Food Banks, Pantries Innovate to Serve More

December 16, 2013

With one in six Americans facing hunger every day, food banks, pantries and other groups are implementing innovative solutions to common problems that help them serve their communities like never before.

In Burlington, Vt., Chittenden Emergency Food Shelf director Rob Meehan believes there’s much more that they can do.

“We’re scratching the surface on how to reinvent charitable food service,” Meehan said.

In Burlington, the Food Shelf offers several services to its community, including its flagship food shelf program, soup kitchen and homebound grocery delivery program. The Food Shelf also works with local supermarkets to deliver prepared food to several agencies and feeding programs.

“We’re trying to rescue food that would otherwise be wasted,” Meehan said.

The Food Shelf has also had great success with providing ready-made items to its community. These items, ranging from macaroni and cheese to Shepherd’s pie, are produced on site and fly off the shelves.

Around the nation, other organizations are discovering innovative ways to help their communities, too. Here’s a quick look at some of them:

  • In Northeast Tennessee, Second Harvest Food Bank uses a vacuum-packing machine to test if there are cracks in dented and crushed cans. Previously, all damaged cans would be thrown out, but now if tested cans prove to be still fully sealed, they can be donated. Second Harvest also connects with restaurants, caterers, grocery stores and other vendors to collect and distribute perishable food. One way they do this is through their Mobile Food Pantry service.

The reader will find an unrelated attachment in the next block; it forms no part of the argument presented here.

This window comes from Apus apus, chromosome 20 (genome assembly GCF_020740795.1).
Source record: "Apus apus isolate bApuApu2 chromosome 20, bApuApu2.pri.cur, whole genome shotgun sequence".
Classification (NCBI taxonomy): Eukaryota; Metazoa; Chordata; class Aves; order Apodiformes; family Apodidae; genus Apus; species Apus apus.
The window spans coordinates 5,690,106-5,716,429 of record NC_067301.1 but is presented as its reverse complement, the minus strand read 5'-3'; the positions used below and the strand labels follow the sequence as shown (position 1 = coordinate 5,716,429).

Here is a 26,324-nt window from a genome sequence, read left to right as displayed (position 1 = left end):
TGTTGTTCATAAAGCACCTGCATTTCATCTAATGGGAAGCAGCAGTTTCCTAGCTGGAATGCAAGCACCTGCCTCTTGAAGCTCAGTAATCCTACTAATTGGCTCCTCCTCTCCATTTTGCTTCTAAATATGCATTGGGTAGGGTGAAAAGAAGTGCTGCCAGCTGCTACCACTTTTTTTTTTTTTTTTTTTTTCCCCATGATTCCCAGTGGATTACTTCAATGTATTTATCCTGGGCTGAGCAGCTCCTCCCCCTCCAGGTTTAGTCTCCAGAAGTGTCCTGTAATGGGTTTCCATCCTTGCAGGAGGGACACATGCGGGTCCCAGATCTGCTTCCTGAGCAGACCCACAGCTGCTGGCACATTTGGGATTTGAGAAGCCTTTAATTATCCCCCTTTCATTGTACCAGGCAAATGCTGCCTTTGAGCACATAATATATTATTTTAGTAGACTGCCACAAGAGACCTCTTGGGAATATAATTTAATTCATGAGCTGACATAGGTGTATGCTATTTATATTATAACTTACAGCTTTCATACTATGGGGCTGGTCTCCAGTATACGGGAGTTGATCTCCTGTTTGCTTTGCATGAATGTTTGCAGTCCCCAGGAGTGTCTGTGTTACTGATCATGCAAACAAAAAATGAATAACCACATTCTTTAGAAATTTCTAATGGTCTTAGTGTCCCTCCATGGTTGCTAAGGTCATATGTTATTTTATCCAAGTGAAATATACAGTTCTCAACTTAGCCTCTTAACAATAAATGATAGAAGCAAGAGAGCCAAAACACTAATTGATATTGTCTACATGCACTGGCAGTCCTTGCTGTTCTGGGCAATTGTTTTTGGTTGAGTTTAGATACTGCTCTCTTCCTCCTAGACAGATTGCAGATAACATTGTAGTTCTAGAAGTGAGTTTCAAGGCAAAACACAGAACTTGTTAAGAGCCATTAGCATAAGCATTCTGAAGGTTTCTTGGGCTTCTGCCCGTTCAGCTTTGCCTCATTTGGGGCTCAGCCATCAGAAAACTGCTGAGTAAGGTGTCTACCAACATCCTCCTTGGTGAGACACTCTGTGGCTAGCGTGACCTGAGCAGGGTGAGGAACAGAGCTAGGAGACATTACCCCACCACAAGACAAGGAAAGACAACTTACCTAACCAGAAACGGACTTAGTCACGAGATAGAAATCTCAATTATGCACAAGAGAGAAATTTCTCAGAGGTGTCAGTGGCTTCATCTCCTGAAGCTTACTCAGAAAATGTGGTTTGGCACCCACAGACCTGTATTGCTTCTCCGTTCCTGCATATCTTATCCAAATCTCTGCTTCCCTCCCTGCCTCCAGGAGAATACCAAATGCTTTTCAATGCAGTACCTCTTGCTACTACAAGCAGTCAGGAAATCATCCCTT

• Meanwhile, a culinary team at the Second Harvest Food Bank of Middle Tennessee uses technology that allows them to cook and then flash-freeze meals that can be donated and reheated up to a year later.
  • On the other side of the country, the Oregon Food Bank has developed a program that has led to partnerships between farmers and emergency food providers, farm-to-school partnerships, and new and expanded farmers markets. This program has been key to creating stronger, more connected communities.

There are ways you can help, too. For example, the next time you donate to a food drive, consider bringing a gallon of milk. Milk is a delicious and nutritious bargain buy, and while it’s commonly requested at food banks, it only makes up a small percentage of all of the foods distributed. It’s a small step that can help make a difference in your community.


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